Monthly Meal Planning
It can be frustrating to find yourself out of energy at the end of the day, with nothing left to prepare a hearty, home-cooked meal for you and your family. You can, however, utilize meal planning to enjoy great meals every night. Read on to discover how a whole day's worth of cooking can set you up for the weeks ahead.
Why Monthly Meal Planning Makes Sense
Living in a fast paced world is part of the reason fast food restaurants are thriving in our economy. It certainly seems at times we simply don’t have the time to stop and cook lunch or dinner for our families anymore. Having given it our all during the day, we often get home, plop down in a chair and try to relax for an hour or so before falling asleep. If there was a way to have lunches and dinners prepared every night without the typical stress, would you be interested?
Actually, you can have high quality meals ready every night without lifting a finger to prepare them that day. Monthly meal planning is something many people are trying on for size. Once a month, preferably on the weekend, you spend an entire day cooking meals to freeze for the days ahead.
Sure, a month’s worth of food may be hard to make in a day, and even more difficult to store. The alternative is to pare down to a weekly meal plan then. Same principle, only this time you’re only preparing meals for a week at a time. Spending one day cooking and having meals prepared for the rest of the week is a bonus for busy families. It’s takes away much of the stress involved with planning healthy meals on the spur of the moment, wouldn’t you say?
You’ll have to make friends with your freezer, though. Freezing is an important component of monthly or weekly meal planning, and it can be a challenge to organize this part of the process well. The problem is, you have to utilize every inch of storage space you’ve got. People who adopt this type of meal planning long-term often purchase a deep freezer or a separate stand-alone freezer to keep their meals in.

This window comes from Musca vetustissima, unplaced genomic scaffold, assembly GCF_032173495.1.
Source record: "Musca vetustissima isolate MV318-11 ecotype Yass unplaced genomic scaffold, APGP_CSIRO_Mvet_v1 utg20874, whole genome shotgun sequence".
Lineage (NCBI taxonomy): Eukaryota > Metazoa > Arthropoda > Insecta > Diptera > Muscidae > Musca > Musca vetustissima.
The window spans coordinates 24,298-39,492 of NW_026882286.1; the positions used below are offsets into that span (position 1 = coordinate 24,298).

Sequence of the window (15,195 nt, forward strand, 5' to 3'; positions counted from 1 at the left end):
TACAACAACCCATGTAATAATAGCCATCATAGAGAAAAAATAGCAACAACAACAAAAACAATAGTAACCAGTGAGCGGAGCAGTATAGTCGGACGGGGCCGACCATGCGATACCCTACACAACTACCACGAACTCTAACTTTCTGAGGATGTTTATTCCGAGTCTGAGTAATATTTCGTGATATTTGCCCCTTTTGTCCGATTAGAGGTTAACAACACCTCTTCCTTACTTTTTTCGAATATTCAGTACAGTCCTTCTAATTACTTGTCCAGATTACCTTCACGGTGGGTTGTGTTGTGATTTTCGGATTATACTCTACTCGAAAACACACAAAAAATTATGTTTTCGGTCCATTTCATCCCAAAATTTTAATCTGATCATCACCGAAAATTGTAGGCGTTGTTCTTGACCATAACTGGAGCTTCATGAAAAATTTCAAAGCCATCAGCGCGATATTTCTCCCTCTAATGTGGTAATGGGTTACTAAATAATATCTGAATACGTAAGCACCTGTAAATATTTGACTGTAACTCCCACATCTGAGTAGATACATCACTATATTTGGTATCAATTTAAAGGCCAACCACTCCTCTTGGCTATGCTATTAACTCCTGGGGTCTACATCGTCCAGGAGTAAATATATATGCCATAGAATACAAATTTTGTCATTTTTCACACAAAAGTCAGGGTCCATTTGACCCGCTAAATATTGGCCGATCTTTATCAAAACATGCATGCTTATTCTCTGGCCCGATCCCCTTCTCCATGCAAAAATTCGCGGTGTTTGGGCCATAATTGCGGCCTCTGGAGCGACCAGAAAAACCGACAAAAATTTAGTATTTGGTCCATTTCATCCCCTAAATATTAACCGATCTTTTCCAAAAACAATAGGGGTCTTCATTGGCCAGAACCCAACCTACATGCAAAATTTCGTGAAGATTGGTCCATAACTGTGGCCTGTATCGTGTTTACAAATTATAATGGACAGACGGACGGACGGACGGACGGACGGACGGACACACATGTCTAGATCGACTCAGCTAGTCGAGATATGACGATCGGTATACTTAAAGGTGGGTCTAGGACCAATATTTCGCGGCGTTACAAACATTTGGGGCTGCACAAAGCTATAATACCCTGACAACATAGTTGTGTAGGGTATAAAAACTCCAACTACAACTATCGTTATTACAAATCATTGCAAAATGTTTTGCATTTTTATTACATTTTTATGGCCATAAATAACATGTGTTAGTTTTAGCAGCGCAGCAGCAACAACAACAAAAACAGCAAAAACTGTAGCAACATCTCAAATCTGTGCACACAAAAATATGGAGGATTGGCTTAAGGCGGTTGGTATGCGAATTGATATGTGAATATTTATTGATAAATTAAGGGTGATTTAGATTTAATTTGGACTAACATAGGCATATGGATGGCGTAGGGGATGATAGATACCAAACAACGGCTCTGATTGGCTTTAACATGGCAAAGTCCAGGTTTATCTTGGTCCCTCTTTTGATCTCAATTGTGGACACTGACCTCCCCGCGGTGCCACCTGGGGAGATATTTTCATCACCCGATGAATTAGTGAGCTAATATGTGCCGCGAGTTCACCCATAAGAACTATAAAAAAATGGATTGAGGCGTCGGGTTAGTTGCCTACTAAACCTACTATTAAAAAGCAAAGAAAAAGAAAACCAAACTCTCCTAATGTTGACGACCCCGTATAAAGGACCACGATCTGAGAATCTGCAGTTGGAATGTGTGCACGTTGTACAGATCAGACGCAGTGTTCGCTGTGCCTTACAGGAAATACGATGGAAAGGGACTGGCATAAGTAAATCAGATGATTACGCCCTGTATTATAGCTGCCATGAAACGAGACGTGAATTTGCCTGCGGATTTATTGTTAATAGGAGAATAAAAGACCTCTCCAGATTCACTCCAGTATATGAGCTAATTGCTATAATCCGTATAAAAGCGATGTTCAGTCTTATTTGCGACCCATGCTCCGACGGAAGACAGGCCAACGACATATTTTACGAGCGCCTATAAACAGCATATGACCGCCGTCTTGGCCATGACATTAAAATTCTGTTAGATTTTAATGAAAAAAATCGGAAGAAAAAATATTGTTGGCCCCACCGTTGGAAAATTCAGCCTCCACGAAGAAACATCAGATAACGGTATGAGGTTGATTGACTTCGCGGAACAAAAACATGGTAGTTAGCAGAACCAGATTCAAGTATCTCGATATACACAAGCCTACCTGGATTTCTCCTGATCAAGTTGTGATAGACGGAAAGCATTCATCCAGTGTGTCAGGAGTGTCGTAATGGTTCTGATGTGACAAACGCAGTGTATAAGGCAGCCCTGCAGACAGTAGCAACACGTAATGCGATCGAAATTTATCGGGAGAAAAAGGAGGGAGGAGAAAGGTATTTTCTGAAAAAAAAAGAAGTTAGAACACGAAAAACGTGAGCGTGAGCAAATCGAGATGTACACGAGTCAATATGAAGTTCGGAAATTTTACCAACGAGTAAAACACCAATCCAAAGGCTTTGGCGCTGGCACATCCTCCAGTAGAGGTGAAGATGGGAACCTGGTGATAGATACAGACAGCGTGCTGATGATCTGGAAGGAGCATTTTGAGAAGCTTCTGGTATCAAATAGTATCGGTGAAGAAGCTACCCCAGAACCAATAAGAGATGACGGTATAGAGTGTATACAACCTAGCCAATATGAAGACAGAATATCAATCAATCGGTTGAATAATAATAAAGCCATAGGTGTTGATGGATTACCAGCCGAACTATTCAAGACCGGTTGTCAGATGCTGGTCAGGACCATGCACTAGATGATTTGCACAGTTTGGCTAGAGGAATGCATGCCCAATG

You’ll have to consider the amount of space available before you start to create recipes and meal plans. There are tips and shortcuts to consider, too. For example, if you’re freezing items like pancakes or berries, it helps to lay them out and flash freeze them first, then bag them up afterwards. If you don’t, you’ll often end up with a solid mass of frozen pancakes. Unless you want to eat 30 pancakes at a time, it helps to lay them out first.
Reheating is easy when you’ve frozen food properly. Some dishes may need to be cooked all the way, like casseroles. Then, you can simply reheat in the oven on 250 degrees for about 25 minutes. Other dishes, like lasagna, can be left un-baked so they’ll taste fresh after they’ve baked for around 30 minutes at 375 degrees. Usually, recipes include proper reheating instructions for such conditions, so be sure to check there first for instructions on how to reheat them.
Strategies like this make fixing healthy meals for your family simple and less stressful. It’s a much better alternative to a peanut butter and jelly sandwich between practice and bedtime. You can have great tasting meals to sit down to every day of the week; it just takes a little foresight and planning. Grab some of your favorite recipes and a free weekend to prepare a week’s worth of meals your family will love.